This article responds to Professor Nicholas Aroney's anniversary contribution on the High Court's decision in the Engineers case. While accepting Aroney's statement that "the High Court has effectively abandoned the sweeping terms in which the idea of intergovernmental immunities was rejected in Engineers", it explores the degree to which this much-cited 1920 decision can still allow us to better understand the development of the intergovernmental immunity doctrine. In so doing, it traces the extent to which the doctrine's progress draws on, at least in some respects, observations made by the Court in the Engineers case.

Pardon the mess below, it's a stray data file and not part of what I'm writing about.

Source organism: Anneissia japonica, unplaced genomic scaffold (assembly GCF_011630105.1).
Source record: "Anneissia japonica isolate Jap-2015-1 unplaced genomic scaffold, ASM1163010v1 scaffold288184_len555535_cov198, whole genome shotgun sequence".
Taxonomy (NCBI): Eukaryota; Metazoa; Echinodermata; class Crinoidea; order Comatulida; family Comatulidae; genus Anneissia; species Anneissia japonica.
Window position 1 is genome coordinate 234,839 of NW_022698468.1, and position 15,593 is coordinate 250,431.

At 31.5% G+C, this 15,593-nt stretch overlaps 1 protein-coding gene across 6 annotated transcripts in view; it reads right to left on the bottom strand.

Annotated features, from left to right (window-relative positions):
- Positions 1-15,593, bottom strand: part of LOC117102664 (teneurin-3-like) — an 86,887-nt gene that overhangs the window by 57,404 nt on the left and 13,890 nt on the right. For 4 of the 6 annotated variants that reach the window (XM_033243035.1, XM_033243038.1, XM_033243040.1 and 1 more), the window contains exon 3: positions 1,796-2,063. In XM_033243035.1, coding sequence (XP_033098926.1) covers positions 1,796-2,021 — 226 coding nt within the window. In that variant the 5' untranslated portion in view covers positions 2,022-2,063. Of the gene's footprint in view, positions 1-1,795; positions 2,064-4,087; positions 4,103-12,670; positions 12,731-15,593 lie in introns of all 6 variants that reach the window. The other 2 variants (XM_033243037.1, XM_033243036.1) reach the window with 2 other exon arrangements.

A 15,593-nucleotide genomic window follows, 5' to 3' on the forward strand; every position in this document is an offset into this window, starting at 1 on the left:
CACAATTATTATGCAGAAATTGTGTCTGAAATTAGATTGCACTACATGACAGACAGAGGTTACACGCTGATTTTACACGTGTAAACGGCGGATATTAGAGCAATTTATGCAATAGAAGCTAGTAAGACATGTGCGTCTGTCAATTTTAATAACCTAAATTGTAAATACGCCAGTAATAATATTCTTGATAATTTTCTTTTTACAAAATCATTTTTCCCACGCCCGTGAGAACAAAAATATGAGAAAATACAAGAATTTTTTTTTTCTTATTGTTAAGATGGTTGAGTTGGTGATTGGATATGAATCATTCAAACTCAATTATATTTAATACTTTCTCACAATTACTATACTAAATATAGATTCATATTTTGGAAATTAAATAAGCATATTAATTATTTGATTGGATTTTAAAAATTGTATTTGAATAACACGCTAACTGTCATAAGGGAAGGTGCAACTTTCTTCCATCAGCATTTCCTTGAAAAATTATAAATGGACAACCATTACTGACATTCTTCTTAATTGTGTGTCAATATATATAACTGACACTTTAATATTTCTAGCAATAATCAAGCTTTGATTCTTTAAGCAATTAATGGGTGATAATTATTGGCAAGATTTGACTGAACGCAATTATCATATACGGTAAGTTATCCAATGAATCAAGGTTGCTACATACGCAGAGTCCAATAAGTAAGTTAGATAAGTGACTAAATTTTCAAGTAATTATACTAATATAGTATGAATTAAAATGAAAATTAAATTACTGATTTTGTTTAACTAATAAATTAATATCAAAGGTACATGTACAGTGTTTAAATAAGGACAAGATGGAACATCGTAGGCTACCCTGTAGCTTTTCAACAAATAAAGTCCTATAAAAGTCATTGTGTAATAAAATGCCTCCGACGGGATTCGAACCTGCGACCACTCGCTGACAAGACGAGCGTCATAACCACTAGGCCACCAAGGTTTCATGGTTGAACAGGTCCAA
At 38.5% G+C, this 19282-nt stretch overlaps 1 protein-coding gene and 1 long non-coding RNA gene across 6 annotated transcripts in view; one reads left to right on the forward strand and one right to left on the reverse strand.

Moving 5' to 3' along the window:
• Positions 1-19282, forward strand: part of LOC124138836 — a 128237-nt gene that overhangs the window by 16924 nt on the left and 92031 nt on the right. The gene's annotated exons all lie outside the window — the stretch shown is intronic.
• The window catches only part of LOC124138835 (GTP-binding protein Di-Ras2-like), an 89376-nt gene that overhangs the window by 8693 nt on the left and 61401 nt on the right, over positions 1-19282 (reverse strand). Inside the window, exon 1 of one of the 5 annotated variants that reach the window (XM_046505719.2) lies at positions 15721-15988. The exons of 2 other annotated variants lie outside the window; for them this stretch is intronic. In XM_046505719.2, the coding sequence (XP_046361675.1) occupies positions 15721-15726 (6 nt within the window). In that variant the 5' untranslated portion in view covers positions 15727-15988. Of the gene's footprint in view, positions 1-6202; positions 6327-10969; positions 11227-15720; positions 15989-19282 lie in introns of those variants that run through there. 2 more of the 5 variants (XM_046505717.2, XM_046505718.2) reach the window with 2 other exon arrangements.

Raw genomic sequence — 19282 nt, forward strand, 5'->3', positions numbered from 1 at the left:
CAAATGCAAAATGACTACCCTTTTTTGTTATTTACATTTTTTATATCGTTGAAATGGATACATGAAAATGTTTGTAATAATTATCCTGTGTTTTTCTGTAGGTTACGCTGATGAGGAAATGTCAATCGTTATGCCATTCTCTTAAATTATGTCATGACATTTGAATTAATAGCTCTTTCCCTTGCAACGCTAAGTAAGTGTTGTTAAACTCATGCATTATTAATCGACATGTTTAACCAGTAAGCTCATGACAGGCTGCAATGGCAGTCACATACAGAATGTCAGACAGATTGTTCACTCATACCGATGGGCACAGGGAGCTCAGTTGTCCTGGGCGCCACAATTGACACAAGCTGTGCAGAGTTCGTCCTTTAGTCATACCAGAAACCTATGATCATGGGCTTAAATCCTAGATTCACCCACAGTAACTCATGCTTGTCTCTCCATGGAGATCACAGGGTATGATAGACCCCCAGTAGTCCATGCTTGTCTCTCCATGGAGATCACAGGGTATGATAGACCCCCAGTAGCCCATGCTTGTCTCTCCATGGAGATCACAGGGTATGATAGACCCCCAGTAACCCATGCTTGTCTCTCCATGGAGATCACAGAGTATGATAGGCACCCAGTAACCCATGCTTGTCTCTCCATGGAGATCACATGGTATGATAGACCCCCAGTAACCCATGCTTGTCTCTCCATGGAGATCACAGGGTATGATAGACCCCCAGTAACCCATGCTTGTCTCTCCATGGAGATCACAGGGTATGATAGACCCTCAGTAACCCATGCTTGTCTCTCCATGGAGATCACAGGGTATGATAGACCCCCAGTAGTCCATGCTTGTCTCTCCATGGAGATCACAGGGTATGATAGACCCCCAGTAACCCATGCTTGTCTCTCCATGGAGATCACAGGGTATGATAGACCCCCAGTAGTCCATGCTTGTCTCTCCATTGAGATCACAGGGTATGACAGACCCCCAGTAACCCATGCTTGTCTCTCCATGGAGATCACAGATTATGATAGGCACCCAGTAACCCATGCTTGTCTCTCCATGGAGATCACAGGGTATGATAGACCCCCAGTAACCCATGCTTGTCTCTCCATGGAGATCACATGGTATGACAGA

|Number of pages||6|
|Journal||The Australian Law Journal|
|Publication status||Published - Nov 2020|